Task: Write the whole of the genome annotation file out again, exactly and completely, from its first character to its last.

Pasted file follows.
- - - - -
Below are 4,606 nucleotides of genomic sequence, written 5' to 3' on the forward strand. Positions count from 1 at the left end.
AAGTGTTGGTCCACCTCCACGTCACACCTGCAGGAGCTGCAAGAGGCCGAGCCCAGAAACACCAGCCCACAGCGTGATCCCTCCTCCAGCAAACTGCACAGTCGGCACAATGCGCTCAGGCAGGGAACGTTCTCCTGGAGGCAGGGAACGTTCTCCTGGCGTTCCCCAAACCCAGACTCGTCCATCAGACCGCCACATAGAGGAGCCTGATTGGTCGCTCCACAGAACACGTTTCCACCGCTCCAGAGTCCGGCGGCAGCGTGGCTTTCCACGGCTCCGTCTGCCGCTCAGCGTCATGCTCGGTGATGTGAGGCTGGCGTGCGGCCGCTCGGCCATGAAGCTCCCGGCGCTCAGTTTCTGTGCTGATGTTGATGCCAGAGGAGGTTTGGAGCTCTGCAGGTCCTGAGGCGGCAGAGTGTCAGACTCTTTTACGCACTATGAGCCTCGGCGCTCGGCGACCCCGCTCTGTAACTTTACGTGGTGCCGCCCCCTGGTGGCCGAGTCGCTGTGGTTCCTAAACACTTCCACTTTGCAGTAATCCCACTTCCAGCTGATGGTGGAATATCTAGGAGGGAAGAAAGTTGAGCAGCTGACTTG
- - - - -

Below are 4,606 nucleotides of genomic sequence, written 5' to 3' on the forward strand. Positions count from 1 at the left end.
AAGTGTTGGTCCACCTCCACGTCACACCTGCAGGAGCTGCAAGAGGCCGAGCCCAGAAACACCAGCCCACAGCGTGATCCCTCCTCCAGCAAACTGCACAGTCGGCACAATGCGCTCAGGCAGGGAACGTTCTCCTGGAGGCAGGGAACGTTCTCCTGGCGTTCCCCAAACCCAGACTCGTCCATCAGACCGCCACATAGAGGAGCCTGATTGGTCGCTCCACAGAACACGTTTCCACCGCTCCAGAGTCCGGCGGCAGCGTGGCTTTCCACGGCTCCGTCTGCCGCTCAGCGTCATGCTCGGTGATGTGAGGCTGGCGTGCGGCCGCTCGGCCATGAAGCTCCCGGCGCTCAGTTTCTGTGCTGATGTTGATGCCAGAGGAGGTTTGGAGCTCTGCAGGTCCTGAGGCGGCAGAGTGTCAGACTCTTTTACGCACTATGAGCCTCGGCGCTCGGCGACCCCGCTCTGTAACTTTACGTGGTGCCGCCCCCTGGTGGCCGAGTCGCTGTGGTTCCTAAACACTTCCACTTTGCAGTAATCCCACTTCCAGCTGATGGTGGAATATCTAGGAGGGAAGAAAGTTGAGCAGCTGACTTG